Monday, December 26, 2011

Finnish Mustard

It's no secret how much I love mustard.  Over the past three years I've pretty much professed my undying love for the golden-hued sauce of joy.  So, it should come as no surprise that I chose Tessa Kiros' Finnish Mustard to top my Christmas ham.  We all know that ham just begs for mustard.  They belong together.  Kinda like peanut butter and jelly. 

Finnish Mustard
Adapted from Falling Cloudberries by Tessa Kiros
Makes 1-1/3 cups

Tessa says, "We almost always had a jar of this in the house:  my mother loves her mustard.  This is wonderful - so quick to make and it will keep well for a few weeks in a glass jar in the fridge.  You could find it becomes essential for cold meat sandwiches or roast ham and with smoked sausages and gravlax.  I imagine it would be nice with any mustard powder you use, but this is the way my mother always makes it."

1/3 cup hot English mustard powder 
1/2 cup superfine sugar
1 teaspoon salt
1 cup heavy whipping cream
1 tablespoon olive oil
2 tablespoons apple cider vinegar
juice of half a lemon

Mix the mustard powder, sugar, and salt together in a bowl, squashing out the lumps with a wooden spoon.  Put in a small saucepan over low heat with the cream, oil, vinegar, and lemon juice, and bring to a boil, stirring constantly.  Cook for 7 to 8 minutes, stirring often, then remove from the heat when it darkens and thickens.  Stir now and then while it cools and then pour into glass jars.  Store it in two shorter jars rather tha a tall jar where it will be difficult to reach the last bit of mustard with a spoon,  Keep in the fridge.
Theme: Winter Wonderland

Saturday, December 24, 2011

Merry Christmas!

I wanted to take this opportunity to wish all of you a Very Merry Christmas! I hope you have a safe, healthy, and happy holiday.

Wednesday, December 21, 2011

A Unique and Delicious Banana Bread

You know how you make a recipe with no intention at all of posting it and sharing it?  That's the case with this recipe.  I'd been craving banana bread and I had plenty of ripe bananas on my hands so I set about making Tessa's recipe for banana bread.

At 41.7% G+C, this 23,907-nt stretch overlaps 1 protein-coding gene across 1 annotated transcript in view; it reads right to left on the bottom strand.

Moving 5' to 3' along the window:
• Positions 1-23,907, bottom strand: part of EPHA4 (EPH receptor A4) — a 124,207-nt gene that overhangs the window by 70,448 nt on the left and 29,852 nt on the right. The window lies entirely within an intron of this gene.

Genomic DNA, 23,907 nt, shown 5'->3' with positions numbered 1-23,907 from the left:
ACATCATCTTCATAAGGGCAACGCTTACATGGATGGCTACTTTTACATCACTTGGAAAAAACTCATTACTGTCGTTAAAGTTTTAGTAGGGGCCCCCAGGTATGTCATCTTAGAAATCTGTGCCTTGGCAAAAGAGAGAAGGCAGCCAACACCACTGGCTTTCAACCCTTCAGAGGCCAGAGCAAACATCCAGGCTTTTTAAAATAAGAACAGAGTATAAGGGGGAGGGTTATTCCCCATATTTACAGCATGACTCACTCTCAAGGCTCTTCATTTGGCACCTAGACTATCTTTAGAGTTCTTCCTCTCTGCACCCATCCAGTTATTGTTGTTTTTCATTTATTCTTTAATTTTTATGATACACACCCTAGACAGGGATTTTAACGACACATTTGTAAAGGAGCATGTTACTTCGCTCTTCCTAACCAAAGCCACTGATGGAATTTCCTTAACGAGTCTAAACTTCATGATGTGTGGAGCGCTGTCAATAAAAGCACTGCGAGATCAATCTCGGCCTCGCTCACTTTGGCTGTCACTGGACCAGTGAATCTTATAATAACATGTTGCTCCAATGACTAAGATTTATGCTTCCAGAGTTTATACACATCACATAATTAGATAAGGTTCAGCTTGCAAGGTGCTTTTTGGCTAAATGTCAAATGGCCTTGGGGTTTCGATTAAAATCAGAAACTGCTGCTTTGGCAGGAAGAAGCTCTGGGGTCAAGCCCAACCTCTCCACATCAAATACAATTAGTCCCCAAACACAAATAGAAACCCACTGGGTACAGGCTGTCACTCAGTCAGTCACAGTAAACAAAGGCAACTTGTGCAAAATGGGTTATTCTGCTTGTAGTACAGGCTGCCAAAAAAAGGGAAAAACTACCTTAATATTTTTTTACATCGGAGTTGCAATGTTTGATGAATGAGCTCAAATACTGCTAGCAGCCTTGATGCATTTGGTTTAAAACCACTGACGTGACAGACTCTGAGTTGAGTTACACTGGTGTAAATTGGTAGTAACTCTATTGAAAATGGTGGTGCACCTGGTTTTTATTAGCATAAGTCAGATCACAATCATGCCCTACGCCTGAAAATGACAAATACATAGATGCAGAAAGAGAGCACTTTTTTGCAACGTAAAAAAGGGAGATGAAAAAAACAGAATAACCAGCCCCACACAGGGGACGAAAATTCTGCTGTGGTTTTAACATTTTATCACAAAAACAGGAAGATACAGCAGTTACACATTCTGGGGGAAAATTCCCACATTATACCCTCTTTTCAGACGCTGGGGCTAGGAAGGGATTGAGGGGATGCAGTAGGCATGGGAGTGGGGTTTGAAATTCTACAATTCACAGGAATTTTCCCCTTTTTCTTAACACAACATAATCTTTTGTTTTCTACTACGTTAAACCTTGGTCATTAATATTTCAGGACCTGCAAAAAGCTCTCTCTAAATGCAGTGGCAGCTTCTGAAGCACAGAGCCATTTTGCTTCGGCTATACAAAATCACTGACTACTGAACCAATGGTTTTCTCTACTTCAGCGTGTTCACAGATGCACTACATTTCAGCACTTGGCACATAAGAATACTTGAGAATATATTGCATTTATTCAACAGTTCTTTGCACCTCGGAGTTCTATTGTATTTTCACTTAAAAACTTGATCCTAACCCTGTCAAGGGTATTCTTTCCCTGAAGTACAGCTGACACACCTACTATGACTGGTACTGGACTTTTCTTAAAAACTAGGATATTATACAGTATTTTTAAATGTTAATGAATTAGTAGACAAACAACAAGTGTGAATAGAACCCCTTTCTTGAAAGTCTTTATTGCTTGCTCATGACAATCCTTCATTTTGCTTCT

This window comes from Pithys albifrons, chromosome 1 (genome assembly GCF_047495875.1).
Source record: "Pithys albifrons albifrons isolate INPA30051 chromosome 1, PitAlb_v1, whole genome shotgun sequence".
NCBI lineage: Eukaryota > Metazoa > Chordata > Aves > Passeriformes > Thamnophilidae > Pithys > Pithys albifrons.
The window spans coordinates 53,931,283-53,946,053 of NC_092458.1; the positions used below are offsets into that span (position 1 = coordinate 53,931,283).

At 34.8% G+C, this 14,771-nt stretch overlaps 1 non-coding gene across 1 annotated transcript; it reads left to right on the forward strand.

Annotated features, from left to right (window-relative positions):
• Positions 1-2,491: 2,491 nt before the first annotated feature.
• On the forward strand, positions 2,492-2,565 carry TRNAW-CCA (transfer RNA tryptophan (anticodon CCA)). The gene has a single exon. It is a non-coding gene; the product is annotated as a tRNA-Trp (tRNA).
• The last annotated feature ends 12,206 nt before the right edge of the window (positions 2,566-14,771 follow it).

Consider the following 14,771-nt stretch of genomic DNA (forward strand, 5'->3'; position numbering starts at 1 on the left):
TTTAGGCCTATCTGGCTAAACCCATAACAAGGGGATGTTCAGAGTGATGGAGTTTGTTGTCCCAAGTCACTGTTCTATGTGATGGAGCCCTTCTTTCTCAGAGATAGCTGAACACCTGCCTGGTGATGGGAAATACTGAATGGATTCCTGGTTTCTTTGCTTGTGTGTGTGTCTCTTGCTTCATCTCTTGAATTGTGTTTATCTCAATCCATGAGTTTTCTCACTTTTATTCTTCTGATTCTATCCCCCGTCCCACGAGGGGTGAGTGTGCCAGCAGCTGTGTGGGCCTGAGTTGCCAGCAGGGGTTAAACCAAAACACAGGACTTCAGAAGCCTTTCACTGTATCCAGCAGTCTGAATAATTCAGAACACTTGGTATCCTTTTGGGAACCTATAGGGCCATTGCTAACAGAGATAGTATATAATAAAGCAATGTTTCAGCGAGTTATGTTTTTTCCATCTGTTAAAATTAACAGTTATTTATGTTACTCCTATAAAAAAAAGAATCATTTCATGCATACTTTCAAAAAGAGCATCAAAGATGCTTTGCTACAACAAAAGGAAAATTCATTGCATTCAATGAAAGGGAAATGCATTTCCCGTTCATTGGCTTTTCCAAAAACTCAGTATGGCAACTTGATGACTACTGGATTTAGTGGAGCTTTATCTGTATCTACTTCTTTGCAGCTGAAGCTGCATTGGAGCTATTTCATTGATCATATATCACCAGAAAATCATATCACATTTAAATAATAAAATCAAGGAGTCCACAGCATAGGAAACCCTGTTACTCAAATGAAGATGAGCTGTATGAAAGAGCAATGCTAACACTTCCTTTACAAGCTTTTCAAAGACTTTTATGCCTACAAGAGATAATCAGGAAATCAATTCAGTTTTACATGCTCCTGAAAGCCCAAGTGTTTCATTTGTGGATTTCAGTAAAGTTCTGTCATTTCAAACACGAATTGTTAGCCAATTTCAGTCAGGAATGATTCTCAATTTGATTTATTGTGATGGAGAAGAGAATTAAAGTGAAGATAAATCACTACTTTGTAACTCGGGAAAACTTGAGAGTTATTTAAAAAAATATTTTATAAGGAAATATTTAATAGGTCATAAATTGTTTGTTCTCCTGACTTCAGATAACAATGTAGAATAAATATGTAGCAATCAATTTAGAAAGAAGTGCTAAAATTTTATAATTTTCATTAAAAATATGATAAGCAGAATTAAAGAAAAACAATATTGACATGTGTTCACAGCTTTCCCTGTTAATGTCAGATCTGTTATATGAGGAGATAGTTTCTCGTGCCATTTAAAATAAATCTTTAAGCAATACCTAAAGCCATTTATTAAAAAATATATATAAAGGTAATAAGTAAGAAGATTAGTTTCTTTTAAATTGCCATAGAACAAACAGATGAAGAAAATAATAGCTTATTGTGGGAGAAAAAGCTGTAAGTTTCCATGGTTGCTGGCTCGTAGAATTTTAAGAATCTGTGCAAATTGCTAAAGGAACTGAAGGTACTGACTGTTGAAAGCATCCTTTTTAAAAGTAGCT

I noticed a few unique things while making the bread.  First, the recipe didn't call for any white sugar, only brown sugar.  Second, the recipe called for mixing the baking soda into the warm milk...something I'd never heard of at all.  I wondered if Tessa's variations would yield any differences in the final product and boy did they ever.  This is probably the best looking banana bread I've ever made.  It rose wonderfully in the oven.  Not only was this a good looking loaf of bread, it was utterly delicious.  Everyone who tried this bread ended up exclaiming "Wow, that is some great banana bread."  They all had two slices, myself included. 

If you're a fan of banana bread or if you have ripe bananas on your hands, then I really urge you to try this recipe.  It's tender, fragrant with spices, and just plain fantastic when served warm with a little butter.  This will be my new go to banana bread recipe.

Banana Bread
Adapted from Apples for Jam by Tessa Kiros
Serves 10 or so

Tessa says, "This is my schoolfriend Alexia's recipe:  Her mom was a fantastic cook and she always made this.  It is a healthy snack or breakfast and an excellent way to use up bananas that otherwise might be on their way out.  I always end up making this because bananas in my house just never keep the pale waxy complexion that they have in the shops.  For some reason, they start deteriorating the minute they come home with me.  You can add some chopped walnuts or hazelnuts, too, and some cinnamon.  Serve it on its own, or even lightly buttered and with your favorite jam."